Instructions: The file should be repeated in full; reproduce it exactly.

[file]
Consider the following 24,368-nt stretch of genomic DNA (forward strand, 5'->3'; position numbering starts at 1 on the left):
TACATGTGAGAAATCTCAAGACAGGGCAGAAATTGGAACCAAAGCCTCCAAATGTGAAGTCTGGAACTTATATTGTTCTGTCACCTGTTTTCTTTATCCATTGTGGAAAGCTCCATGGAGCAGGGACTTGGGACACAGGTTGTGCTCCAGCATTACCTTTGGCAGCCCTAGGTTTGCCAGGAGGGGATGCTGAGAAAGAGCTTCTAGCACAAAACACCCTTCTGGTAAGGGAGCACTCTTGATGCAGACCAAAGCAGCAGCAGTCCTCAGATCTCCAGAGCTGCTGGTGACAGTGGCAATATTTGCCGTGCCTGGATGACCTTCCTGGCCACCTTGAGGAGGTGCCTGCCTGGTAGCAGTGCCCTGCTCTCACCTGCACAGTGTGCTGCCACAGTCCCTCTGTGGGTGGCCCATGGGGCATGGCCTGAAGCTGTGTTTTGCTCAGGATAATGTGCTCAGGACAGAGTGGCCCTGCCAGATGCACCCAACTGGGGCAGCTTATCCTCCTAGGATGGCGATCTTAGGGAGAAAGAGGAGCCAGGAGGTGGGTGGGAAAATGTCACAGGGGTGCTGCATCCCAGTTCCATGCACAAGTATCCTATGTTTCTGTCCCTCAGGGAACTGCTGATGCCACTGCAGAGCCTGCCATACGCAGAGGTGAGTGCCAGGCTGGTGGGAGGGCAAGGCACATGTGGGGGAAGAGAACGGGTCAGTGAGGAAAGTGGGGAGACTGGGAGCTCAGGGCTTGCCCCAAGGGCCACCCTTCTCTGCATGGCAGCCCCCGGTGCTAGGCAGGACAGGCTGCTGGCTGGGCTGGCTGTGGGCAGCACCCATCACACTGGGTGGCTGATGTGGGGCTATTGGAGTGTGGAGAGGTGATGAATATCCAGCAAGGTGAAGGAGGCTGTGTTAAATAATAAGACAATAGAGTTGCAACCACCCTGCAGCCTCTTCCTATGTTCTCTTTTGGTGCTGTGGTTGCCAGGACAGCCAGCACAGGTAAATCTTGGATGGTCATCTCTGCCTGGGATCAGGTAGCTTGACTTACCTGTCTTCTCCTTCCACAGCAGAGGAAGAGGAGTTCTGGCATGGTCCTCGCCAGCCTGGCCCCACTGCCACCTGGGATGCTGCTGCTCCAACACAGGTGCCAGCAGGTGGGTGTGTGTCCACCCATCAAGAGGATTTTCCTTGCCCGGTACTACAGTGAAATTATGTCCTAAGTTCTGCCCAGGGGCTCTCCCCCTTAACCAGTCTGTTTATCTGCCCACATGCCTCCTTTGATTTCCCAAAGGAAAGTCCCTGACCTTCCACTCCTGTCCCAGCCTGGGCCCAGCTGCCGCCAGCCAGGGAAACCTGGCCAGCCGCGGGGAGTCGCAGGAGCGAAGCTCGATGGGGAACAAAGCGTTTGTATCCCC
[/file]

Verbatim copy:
Consider the following 24,368-nt stretch of genomic DNA (forward strand, 5'->3'; position numbering starts at 1 on the left):
TACATGTGAGAAATCTCAAGACAGGGCAGAAATTGGAACCAAAGCCTCCAAATGTGAAGTCTGGAACTTATATTGTTCTGTCACCTGTTTTCTTTATCCATTGTGGAAAGCTCCATGGAGCAGGGACTTGGGACACAGGTTGTGCTCCAGCATTACCTTTGGCAGCCCTAGGTTTGCCAGGAGGGGATGCTGAGAAAGAGCTTCTAGCACAAAACACCCTTCTGGTAAGGGAGCACTCTTGATGCAGACCAAAGCAGCAGCAGTCCTCAGATCTCCAGAGCTGCTGGTGACAGTGGCAATATTTGCCGTGCCTGGATGACCTTCCTGGCCACCTTGAGGAGGTGCCTGCCTGGTAGCAGTGCCCTGCTCTCACCTGCACAGTGTGCTGCCACAGTCCCTCTGTGGGTGGCCCATGGGGCATGGCCTGAAGCTGTGTTTTGCTCAGGATAATGTGCTCAGGACAGAGTGGCCCTGCCAGATGCACCCAACTGGGGCAGCTTATCCTCCTAGGATGGCGATCTTAGGGAGAAAGAGGAGCCAGGAGGTGGGTGGGAAAATGTCACAGGGGTGCTGCATCCCAGTTCCATGCACAAGTATCCTATGTTTCTGTCCCTCAGGGAACTGCTGATGCCACTGCAGAGCCTGCCATACGCAGAGGTGAGTGCCAGGCTGGTGGGAGGGCAAGGCACATGTGGGGGAAGAGAACGGGTCAGTGAGGAAAGTGGGGAGACTGGGAGCTCAGGGCTTGCCCCAAGGGCCACCCTTCTCTGCATGGCAGCCCCCGGTGCTAGGCAGGACAGGCTGCTGGCTGGGCTGGCTGTGGGCAGCACCCATCACACTGGGTGGCTGATGTGGGGCTATTGGAGTGTGGAGAGGTGATGAATATCCAGCAAGGTGAAGGAGGCTGTGTTAAATAATAAGACAATAGAGTTGCAACCACCCTGCAGCCTCTTCCTATGTTCTCTTTTGGTGCTGTGGTTGCCAGGACAGCCAGCACAGGTAAATCTTGGATGGTCATCTCTGCCTGGGATCAGGTAGCTTGACTTACCTGTCTTCTCCTTCCACAGCAGAGGAAGAGGAGTTCTGGCATGGTCCTCGCCAGCCTGGCCCCACTGCCACCTGGGATGCTGCTGCTCCAACACAGGTGCCAGCAGGTGGGTGTGTGTCCACCCATCAAGAGGATTTTCCTTGCCCGGTACTACAGTGAAATTATGTCCTAAGTTCTGCCCAGGGGCTCTCCCCCTTAACCAGTCTGTTTATCTGCCCACATGCCTCCTTTGATTTCCCAAAGGAAAGTCCCTGACCTTCCACTCCTGTCCCAGCCTGGGCCCAGCTGCCGCCAGCCAGGGAAACCTGGCCAGCCGCGGGGAGTCGCAGGAGCGAAGCTCGATGGGGAACAAAGCGTTTGTATCCCC